That depends on the quality of the data set delivered to those models, he explained.
“That’s where we’ve seen the most progress because one of the problems with machine learning and AI is that you have to constantly refine your data set to make sure you’re training the models well,” he said.
Blaisdell pointed out that Oracle allows customers to bring their own models.
“It’s hard for us to say we can build all models better than any company if they know their industry,” Tarkoff said. “They want to be able to take their CDP and build changes and additional attributes on the fly and tweak the attributes.”
Oracle’s core approach to its Fusion applications, built on Oracle Cloud, has always been to build as many advanced machine learning models into flows as possible, from the database layer all the way to the application layer.
“The best and biggest advancement here is that we’re bringing all those insights to the surface in the form of guided flows for a vendor to follow, rather than having to hire teams of data scientists to interpret what comes out,” he said. “We’ve built all that into a guided user interface that I think will reach the next level of machine learning-influenced outcomes because we’ve done the work to make it easier for the seller.”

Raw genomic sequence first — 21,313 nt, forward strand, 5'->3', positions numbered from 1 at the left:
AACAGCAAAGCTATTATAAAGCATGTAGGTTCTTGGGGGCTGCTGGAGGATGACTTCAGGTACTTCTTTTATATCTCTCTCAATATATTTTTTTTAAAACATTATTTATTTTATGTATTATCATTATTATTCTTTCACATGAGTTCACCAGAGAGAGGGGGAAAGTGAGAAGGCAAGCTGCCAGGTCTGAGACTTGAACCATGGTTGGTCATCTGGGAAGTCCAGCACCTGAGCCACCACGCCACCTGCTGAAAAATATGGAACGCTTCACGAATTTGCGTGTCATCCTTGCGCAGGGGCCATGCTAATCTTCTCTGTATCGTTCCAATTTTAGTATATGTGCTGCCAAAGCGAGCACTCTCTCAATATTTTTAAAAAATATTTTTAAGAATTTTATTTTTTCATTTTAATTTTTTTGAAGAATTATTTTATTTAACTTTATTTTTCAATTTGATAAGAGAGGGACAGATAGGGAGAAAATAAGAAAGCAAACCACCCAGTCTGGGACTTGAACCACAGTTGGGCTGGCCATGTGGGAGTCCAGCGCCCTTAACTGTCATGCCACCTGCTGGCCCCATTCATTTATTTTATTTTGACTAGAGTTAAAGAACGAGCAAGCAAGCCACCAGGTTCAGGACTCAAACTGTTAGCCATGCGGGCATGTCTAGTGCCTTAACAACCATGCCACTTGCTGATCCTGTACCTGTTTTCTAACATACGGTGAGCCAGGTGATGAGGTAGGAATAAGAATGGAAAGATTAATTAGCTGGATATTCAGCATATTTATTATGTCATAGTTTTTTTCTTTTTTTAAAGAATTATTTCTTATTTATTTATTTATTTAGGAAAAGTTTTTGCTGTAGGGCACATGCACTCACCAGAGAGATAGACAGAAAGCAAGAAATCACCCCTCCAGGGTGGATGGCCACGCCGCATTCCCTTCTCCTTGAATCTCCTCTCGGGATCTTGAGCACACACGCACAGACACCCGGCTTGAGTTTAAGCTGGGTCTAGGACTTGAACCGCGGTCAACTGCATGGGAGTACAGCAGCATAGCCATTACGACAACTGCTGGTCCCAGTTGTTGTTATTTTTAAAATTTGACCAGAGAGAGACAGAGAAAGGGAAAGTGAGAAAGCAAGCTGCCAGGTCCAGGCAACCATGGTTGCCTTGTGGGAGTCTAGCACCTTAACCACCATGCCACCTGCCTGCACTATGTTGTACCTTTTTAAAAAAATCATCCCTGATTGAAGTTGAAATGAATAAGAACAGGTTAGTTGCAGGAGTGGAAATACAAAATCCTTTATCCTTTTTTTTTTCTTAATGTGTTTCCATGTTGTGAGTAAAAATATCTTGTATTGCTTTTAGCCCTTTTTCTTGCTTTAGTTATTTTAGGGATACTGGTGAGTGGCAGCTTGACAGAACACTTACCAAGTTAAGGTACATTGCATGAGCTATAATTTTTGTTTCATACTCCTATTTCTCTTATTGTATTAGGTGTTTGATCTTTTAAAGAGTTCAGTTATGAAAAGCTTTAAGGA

What should sales organizations think about?
While AI has great potential in B2B sales, Gartner’s Blaisdell says organizations should consider the most pressing set of priorities AI can solve when choosing AI tools.
“Implementing and delivering results beyond the hype can be challenging when trying to achieve everything at once,” he said, advising sales organizations to focus on one to three positive outcomes of adopting AI to ensure that process and organizational change can be used with AI.
One of the main reasons for this is that insights from AI are only as good as the data it uses, he explains.
“Many sales organizations miss the mark when it comes to consistent, high-quality data because of salespeople’s low data knowledge and poor input,” Blaisdell said. “If the ultimate goal of investing in AI is to gain insights that drive better decision-making, sales organizations need to ensure their current data set is clean, along with implementing governance policies that help [ensure] consistent correct data is used regardless of the source.”
The future of AI and B2B sales
While the use of AI for sales organizations has been trending for years, the pandemic has been a catalyst for increased use, Blaisdell added. The need for sales organizations to become efficient and effective in a rapidly evolving unfamiliar environment drove a rapid evolution in technology and a greater need for use, he said.
“We see that trend continuing, but at a steady pace,” he said. “The future is where AI can contribute more, aligning sales organizations with a greater buyer preference for seller-free engagement and multithreaded selling experiences across both the seller and digital channels.”